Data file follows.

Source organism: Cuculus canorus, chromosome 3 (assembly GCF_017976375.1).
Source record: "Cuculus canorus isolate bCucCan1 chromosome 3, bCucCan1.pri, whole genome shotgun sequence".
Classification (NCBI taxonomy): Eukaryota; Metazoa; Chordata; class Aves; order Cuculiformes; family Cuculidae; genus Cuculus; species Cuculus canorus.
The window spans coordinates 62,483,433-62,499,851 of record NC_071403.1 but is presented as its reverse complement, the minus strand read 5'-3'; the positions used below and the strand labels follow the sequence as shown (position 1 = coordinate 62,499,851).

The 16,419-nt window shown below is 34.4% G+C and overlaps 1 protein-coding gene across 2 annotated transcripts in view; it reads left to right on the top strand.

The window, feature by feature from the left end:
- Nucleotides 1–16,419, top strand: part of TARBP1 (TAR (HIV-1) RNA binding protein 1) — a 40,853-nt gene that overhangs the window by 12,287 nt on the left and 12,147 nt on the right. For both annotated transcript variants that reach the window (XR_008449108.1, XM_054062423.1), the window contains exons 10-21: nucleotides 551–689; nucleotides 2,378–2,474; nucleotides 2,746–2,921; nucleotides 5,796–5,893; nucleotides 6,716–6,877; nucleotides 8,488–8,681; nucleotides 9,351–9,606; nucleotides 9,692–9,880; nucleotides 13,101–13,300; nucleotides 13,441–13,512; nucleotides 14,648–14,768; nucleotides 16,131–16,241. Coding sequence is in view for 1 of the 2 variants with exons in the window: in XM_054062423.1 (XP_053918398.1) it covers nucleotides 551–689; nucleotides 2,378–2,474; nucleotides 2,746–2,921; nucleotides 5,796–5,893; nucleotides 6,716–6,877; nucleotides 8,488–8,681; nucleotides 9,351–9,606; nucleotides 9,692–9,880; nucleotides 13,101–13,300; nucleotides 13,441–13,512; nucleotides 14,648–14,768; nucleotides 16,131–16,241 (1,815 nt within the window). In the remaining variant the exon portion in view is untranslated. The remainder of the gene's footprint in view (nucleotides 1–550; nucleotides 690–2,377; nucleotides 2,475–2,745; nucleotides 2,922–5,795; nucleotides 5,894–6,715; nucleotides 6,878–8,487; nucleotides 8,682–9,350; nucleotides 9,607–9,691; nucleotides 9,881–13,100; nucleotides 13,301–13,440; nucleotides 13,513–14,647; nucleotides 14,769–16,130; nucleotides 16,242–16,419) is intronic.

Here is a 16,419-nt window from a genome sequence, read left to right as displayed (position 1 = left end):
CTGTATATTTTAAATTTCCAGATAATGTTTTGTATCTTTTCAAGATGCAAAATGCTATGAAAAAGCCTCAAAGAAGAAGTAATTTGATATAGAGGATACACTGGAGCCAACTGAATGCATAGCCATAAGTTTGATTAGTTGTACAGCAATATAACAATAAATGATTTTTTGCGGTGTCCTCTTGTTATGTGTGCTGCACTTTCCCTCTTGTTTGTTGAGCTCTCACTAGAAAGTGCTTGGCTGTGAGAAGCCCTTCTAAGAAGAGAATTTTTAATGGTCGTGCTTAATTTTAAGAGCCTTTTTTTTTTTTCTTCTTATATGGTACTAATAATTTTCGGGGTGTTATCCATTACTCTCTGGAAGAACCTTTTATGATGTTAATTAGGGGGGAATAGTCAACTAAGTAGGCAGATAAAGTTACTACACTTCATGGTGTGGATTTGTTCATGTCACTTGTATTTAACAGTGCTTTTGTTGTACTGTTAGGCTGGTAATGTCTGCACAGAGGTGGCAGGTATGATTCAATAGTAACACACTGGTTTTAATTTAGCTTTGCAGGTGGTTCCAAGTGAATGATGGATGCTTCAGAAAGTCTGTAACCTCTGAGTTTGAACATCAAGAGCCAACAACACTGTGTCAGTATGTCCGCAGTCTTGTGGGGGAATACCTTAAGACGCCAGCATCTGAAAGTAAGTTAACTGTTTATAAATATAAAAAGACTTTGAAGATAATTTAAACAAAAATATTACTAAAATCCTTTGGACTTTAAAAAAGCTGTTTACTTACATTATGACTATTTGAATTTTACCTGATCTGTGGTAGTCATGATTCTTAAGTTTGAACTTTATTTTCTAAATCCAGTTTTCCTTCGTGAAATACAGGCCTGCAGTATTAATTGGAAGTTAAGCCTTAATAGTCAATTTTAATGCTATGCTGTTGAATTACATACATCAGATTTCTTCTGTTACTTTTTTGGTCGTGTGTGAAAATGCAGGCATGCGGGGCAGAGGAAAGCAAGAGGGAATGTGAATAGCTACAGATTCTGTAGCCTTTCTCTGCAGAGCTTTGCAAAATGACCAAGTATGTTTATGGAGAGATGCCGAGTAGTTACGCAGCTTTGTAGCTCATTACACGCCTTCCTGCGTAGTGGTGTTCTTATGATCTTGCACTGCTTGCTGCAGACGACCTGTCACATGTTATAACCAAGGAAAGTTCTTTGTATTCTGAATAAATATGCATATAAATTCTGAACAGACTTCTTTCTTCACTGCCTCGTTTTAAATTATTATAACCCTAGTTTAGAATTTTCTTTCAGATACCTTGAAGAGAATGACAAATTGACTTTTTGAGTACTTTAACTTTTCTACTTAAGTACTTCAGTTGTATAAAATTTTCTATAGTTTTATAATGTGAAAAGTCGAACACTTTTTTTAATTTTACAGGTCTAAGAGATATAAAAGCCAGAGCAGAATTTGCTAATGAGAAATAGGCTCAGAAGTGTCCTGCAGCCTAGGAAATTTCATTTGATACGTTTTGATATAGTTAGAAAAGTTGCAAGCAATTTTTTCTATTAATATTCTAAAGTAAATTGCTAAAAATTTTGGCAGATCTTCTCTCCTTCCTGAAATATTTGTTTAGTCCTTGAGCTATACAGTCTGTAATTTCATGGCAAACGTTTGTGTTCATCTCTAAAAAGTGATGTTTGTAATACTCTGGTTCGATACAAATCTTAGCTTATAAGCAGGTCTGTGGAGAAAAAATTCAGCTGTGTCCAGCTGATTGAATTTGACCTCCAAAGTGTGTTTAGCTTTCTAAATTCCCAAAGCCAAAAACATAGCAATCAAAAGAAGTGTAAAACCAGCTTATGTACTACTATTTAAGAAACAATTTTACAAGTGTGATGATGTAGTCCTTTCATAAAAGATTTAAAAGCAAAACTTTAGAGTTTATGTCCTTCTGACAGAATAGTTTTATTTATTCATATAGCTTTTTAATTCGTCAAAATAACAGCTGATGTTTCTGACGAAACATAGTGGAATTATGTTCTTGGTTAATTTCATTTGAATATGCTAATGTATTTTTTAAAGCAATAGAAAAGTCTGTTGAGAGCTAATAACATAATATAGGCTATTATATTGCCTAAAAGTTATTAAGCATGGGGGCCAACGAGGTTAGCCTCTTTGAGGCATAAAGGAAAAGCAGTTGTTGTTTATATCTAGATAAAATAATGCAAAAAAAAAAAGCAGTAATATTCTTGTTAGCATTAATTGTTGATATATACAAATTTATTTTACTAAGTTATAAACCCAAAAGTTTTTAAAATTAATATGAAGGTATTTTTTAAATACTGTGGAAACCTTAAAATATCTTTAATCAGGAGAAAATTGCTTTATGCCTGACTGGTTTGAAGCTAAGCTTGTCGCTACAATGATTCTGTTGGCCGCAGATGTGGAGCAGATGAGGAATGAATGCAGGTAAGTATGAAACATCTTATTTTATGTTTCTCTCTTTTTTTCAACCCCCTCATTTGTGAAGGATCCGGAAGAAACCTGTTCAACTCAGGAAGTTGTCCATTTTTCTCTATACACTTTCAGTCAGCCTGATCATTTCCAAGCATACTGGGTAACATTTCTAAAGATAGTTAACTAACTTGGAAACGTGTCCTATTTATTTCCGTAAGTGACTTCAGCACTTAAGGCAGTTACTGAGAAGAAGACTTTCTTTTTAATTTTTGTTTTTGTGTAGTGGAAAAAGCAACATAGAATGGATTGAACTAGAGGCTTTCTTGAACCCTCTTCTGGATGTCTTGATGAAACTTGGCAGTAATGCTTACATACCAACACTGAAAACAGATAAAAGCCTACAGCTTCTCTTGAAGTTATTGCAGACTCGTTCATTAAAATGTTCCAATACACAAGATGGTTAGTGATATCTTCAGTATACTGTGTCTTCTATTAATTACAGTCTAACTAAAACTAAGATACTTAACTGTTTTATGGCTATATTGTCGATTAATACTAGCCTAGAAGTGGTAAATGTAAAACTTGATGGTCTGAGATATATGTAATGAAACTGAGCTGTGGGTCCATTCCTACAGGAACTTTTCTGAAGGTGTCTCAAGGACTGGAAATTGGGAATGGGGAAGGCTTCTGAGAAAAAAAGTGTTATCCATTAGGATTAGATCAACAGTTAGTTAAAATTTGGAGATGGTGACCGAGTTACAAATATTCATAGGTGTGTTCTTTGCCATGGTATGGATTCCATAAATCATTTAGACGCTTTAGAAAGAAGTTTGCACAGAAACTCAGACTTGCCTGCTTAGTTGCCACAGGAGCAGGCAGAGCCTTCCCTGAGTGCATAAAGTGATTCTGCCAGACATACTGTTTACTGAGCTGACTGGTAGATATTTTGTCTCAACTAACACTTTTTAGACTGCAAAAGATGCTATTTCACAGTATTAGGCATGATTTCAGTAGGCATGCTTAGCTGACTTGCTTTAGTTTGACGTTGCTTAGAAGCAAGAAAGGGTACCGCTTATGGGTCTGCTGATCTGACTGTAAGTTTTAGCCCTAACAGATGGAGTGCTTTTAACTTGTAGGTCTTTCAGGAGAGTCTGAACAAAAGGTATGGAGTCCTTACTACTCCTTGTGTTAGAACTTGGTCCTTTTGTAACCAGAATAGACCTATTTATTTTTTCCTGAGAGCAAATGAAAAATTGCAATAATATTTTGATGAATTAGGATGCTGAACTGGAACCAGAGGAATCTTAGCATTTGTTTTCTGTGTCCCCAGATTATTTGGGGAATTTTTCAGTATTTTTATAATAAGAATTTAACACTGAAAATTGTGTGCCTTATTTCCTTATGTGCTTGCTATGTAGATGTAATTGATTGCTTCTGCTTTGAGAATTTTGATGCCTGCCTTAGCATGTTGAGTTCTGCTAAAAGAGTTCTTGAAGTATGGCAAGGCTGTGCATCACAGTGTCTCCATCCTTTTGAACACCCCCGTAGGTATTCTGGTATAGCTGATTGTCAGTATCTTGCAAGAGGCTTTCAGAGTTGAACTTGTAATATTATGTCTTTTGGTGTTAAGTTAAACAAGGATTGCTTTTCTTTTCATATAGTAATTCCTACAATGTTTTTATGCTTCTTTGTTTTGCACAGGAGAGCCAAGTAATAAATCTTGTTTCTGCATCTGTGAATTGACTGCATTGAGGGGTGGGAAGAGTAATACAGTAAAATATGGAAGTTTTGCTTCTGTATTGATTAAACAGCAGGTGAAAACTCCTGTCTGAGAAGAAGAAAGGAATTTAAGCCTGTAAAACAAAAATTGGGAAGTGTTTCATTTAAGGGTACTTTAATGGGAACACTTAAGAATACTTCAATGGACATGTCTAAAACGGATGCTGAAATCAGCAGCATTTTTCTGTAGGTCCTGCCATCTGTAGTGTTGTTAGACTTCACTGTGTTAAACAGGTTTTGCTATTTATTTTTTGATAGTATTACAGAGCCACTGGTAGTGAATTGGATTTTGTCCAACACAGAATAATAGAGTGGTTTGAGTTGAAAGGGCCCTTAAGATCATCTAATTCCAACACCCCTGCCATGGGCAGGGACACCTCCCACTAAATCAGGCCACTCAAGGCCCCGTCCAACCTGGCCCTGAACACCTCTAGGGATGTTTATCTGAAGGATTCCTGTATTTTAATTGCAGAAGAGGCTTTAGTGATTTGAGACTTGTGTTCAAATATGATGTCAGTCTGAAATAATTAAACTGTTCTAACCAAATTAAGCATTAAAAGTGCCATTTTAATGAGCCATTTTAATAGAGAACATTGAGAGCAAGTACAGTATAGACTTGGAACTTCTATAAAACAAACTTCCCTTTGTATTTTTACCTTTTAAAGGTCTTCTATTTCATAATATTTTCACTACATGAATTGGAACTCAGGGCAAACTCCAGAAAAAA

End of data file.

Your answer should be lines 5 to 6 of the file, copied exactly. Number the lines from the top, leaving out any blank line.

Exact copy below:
The 16,419-nt window shown below is 34.4% G+C and overlaps 1 protein-coding gene across 2 annotated transcripts in view; it reads left to right on the top strand.

The window, feature by feature from the left end: